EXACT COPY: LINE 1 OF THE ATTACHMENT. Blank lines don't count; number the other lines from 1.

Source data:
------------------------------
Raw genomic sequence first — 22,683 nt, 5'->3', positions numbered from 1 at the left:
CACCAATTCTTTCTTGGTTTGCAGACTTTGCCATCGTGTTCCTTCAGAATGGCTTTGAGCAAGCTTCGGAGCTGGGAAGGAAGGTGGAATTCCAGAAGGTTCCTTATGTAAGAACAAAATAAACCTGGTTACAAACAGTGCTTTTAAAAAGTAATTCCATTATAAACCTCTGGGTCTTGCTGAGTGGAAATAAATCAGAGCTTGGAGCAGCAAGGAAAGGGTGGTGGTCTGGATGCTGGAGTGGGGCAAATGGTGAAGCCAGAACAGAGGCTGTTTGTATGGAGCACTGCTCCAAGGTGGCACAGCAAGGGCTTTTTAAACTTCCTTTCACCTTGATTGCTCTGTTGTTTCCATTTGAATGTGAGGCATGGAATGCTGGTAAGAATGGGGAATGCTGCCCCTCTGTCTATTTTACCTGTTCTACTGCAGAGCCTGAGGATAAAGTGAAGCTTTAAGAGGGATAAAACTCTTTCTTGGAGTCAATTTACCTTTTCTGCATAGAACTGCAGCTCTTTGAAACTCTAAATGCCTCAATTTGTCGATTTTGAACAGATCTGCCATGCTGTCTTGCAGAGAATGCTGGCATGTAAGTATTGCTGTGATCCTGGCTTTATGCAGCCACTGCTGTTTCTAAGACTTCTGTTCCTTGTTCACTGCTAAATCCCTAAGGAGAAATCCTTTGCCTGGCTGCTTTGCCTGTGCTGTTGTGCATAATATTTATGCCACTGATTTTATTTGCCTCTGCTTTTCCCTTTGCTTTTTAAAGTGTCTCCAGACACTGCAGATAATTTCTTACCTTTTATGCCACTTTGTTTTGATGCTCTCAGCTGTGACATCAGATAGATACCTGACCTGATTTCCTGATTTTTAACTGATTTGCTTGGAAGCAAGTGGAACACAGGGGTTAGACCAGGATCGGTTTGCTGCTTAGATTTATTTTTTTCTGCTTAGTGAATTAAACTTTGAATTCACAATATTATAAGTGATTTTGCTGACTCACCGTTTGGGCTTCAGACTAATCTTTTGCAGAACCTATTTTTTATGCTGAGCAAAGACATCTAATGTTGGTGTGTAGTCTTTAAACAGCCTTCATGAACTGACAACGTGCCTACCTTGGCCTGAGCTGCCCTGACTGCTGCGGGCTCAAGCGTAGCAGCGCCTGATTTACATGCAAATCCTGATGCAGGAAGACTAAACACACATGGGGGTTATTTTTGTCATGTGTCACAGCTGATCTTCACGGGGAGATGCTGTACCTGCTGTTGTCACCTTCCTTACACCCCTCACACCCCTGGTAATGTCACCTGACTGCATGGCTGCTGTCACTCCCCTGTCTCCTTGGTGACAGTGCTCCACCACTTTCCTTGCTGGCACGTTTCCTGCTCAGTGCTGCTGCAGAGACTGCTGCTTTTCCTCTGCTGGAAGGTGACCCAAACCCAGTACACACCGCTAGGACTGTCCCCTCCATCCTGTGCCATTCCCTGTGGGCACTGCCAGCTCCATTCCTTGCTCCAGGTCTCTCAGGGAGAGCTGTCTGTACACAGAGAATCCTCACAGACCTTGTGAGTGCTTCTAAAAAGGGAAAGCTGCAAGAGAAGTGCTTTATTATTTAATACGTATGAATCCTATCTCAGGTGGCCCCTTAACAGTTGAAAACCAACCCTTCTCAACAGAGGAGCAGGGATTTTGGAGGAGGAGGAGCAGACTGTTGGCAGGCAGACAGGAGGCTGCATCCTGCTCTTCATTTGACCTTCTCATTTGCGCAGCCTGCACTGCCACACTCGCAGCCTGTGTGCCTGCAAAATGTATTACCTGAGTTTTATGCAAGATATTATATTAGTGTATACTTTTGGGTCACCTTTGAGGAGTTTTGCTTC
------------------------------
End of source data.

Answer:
Raw genomic sequence first — 22,683 nt, 5'->3', positions numbered from 1 at the left: